Album Review: Black Tower – “The Secret Fire”

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Whether your steed of choice is a war horse as you gallop through the battlefield slaying orcs, or your drunk buddies back as you piggy-back through a circle pit, Black Tower’s music will provide you with the perfect soundtrack.  In their debut album, The Secret Fire¸ the Canadian trio unleash their brand of punk/metal, that owes just as much to traditional British and black metal as it does to the dark melodic punk of the members’ other projects, Crusades, The Creeps, and The Visitors.  The band states this album is heavily influenced by the works of Tolkien, specifically The Hobbit.  While that is very obvious when reading the lyrics, and the music itself seems to serve well as an anthem for a medieval war, it is still just as enjoyable for anyone not interested in such things.

The album starts out strong with “Death March,” as a galloping intro builds into a punchy call to arms of a verse that features singer and guitar player Erin’s wails over driving power chords and double bass driven drums that don’t skimp on the cymbal play.  As Erin sings “We’ve gathered the brave / To march / Into the unknown,” her vocals remind me of a more demented Iron Maiden and you can’t help but feel compelled to want to go on this journey with them.  When she then squeals out “We’re ready to die!” in a scream that even the best black metal-heads would be envious of, you may want to think again.  But fear not, for as the song continues, bass player and singer Skottie comes in to provide a battle cry to the troops, belting out “We’ve reached the mountain  / We can hear the best roar / We got blood on our swords / We got blood on our swords,” in his more soothing but haunting tone.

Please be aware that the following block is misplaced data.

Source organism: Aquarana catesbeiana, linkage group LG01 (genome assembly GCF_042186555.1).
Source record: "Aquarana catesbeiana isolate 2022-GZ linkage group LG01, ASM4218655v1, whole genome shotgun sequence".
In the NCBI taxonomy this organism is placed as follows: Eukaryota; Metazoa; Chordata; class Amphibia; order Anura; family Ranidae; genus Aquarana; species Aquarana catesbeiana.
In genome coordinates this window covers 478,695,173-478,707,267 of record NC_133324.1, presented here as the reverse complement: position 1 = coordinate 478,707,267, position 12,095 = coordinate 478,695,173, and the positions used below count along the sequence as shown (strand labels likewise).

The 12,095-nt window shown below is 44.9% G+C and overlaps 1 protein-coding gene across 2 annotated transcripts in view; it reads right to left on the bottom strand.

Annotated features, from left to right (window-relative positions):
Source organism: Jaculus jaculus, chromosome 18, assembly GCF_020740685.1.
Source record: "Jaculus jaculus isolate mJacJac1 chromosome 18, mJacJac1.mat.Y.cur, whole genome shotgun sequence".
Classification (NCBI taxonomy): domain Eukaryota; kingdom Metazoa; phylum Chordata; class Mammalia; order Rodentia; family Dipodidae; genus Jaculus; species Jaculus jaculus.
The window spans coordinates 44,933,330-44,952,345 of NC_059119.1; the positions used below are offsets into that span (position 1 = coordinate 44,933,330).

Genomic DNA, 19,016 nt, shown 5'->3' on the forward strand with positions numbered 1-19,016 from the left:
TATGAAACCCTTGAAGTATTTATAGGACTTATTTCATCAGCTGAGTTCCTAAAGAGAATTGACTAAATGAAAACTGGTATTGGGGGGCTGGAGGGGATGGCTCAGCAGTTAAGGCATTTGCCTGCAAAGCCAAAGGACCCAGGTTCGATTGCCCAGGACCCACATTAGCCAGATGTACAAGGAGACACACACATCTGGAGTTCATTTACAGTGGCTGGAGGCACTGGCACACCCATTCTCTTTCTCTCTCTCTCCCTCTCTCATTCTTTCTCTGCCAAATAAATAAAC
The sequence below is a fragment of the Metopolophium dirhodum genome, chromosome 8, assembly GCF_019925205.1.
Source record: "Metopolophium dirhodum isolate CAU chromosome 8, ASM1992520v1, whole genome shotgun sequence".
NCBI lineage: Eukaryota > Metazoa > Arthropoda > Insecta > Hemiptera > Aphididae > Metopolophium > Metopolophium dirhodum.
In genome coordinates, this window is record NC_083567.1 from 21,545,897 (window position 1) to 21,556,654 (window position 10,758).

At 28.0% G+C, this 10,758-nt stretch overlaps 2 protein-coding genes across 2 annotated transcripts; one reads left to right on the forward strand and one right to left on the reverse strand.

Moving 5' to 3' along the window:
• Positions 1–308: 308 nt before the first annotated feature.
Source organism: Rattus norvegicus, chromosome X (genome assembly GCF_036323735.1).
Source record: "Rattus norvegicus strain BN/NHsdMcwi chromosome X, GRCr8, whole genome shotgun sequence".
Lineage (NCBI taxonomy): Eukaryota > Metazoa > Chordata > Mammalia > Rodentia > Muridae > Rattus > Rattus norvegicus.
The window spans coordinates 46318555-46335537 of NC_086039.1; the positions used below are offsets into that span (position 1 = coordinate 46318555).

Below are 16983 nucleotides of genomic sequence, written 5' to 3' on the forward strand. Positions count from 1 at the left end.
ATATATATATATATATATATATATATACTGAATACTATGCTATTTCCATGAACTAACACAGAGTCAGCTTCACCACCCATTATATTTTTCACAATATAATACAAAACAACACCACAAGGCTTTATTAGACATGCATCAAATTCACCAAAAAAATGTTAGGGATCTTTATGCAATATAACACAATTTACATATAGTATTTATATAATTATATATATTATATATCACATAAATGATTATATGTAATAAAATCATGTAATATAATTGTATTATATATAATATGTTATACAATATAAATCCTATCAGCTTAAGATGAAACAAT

The interplay between the two singers’ very different voices bring out the best in every song, as the music tends to tie them together so that everything complements each other.  As the vocal delivery goes from dim and somber to raging and virulent, so does the music.  Songs like “Riders” and “Winter” tend to have slower drum parts and more dissonant guitar lines that give them a brooding feel, while songs like “Black Moon” and “Shadows” bring out the blast beats, heavy power chords, and wailing vocals.  The members of Black Tower are so well versed in making dark sounding music without coming off as cheesy, that everything they attempt on this album comes through flawlessly.

The whole album seems to lead up to the epic “Night Siege,” which, as the longest song on the album, serves as a chance for the band to play around with a little bit of everything they have done up to this point musically, and to wrap up the journey taken lyrically.  Up to this point, the listener feels like they have been on a quest leading up to this final battle as the band sings, “Ten thousand men / atop their steeds / The arrows pierce and they bleed and they bleed.”  But as the band lead’s us this far, they make it a point to ensure you the battle isn’t over and there is more to come.  “A war begins / The time has come / For their blood to run!”  The album then comes to a close with the final acoustic track “The Secret Fire,” which at first I thought would have served better as an interlude rather than a closer, but after listening to the album and reading the lyrics more, I see this as kind of like the credits music to an epic movie that didn’t quite have a happy ending, leaving the audience begging for more.

And so is The Secret Fire.  It comes in strong and takes you on a most epic journey before leaving the listener much too soon and desperately seeking more.  Here’s hoping that like the Hobbit, this is just the beginning of many great adventures to come.

5/5 Stars

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